So why are Republicans drawing out the confirmation process? The Democrats wrote the new rules, and Republicans should play be those rules. Drawing the process out does nothing to help Republican prospects in the midterms, but it is serving as a rallying point to activate the Democrat base. Instead Republicans should get the confirmation process done, and move on to an issue where there is strong bi-partisan support – among voters – and serious vulnerability among Democrat incumbents: Guns.
A dozen Senate Democrats are vulnerable in the coming midterms. At least 10 of those would be significantly damaged by a record vote against a popular gun bill. Voting for a gun bill would do no harm to the electoral prospects of any Republican senators, and would help most.
In the House, Republican prospects are not looking great. Many Republicans announced their retirements last year in anticipation of a wave of Democrats in response to the election of President Trump. That wave was growing to a tsunami late last year, but quickly lost momentum with passage of the president’s tax bill in December, and has been rising and falling like a weak tide ever since, mainly dictated by the president’s Twitter activity. Most Americans seem pleased with the direction Congress has taken over the past two years, and the condition of the country. Republicans should be in great shape, but President Trump seems determined to keep feeding fuel to the Democrat base.
Like the Senate, Republicans in the House would significantly benefit from public debate and action on firearm-related legislation. GunVoters have been seriously frustrated by Republicans’ failure to follow through on promises to pass pro-rights legislation. The National Concealed Carry Reciprocity Act passed out of the House last December, but has been stalled in the Senate ever since. That bill is ripe for action in the Senate as soon as Justice Kavanaugh is confirmed. The other key bill that GunVoters have been waiting for action on in the House is the Hearing Protection Act. We thought we were going to see action on that last year, but it was successfully shot down by a crazed Bernie Sanders supporter who decided to take target practice at a Republican baseball practice.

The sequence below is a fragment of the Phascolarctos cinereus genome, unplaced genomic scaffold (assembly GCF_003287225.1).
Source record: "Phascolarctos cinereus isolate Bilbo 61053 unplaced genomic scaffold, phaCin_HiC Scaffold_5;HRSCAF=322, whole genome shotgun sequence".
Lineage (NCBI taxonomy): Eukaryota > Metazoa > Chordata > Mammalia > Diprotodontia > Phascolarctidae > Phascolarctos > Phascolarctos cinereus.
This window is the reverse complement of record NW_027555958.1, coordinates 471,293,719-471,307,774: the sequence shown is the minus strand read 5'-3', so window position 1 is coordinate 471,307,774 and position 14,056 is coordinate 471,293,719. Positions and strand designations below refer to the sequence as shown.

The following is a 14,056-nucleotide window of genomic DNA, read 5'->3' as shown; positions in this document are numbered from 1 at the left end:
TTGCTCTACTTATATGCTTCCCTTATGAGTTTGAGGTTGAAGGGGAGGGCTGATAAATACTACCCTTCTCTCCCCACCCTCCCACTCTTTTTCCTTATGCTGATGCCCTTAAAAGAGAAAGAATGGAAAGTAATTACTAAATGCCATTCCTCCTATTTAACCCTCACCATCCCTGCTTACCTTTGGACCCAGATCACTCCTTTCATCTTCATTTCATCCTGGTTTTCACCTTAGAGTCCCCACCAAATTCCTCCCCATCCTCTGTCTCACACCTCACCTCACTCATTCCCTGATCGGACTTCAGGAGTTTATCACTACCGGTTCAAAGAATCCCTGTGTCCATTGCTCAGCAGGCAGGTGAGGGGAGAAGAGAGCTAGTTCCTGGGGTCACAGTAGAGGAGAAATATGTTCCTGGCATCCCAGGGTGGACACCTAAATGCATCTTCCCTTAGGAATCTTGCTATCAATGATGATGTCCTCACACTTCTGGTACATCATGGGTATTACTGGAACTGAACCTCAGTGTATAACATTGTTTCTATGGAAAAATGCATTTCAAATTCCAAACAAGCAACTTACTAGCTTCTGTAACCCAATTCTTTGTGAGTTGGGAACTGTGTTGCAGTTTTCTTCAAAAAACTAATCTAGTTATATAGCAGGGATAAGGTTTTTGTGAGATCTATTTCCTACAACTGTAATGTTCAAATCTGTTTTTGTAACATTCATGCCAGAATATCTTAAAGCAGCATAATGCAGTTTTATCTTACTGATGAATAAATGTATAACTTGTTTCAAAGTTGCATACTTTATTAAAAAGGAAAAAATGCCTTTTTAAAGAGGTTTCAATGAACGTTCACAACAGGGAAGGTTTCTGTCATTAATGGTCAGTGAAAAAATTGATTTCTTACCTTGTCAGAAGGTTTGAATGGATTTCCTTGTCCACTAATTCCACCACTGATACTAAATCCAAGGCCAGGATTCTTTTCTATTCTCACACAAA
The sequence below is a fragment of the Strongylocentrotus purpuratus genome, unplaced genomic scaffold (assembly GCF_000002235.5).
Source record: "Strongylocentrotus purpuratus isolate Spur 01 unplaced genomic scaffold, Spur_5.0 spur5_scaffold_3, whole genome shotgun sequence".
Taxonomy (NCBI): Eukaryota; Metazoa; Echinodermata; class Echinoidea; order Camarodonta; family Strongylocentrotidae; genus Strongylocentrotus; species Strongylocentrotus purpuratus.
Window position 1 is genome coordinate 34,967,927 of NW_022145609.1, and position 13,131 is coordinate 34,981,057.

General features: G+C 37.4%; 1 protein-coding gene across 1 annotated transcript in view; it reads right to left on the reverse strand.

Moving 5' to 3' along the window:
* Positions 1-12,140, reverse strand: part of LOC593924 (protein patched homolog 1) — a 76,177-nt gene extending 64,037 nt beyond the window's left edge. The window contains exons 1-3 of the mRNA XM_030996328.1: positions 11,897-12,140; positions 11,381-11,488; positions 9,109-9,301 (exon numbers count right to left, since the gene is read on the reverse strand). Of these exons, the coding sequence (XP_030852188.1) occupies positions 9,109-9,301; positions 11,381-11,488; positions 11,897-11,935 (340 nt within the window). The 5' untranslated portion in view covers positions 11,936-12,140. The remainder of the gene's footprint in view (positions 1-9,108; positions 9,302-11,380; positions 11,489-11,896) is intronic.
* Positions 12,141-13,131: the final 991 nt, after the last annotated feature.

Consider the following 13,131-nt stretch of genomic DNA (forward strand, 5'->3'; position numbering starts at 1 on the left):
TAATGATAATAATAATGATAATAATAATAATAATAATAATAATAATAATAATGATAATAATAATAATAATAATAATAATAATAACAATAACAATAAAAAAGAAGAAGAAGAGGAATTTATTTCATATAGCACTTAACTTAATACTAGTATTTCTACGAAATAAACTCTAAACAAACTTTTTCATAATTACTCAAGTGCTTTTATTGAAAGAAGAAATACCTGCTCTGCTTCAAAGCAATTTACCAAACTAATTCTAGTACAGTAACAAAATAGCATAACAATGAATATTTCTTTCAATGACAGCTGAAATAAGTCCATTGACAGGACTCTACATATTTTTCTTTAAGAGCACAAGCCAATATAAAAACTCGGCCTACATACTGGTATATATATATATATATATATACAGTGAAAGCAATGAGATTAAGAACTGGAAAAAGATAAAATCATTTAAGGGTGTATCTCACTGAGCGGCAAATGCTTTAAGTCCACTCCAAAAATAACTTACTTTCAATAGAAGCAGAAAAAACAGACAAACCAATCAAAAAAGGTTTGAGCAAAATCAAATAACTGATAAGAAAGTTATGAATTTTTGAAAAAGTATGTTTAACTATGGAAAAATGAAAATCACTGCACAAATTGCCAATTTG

Republicans in the House should immediately start pushing through the SHARE Act, which is an omnibus hunting, fishing, and land access bill that includes the Hearing Protection Act, along with several other much-needed firearm law reforms. The SHARE Act enjoys some bi-partisan support, and is an excellent vehicle for Republicans to regain support of GunVoters. Bringing the SHARE Act back into the spotlight would give House Republicans something positive to talk about, and passing the bill out of the House would give Senate Republicans some leverage for offering Democrats a no-win choice of voting on either the National Carry bill or the SHARE Act, forcing them to either allow one of the bills to go to a vote, or take a hard stand to block them from the floor. Either choice hurts them.
As I have said repeatedly in these pages, Guns Win, and it’s high time that Republican “leadership” figured that out.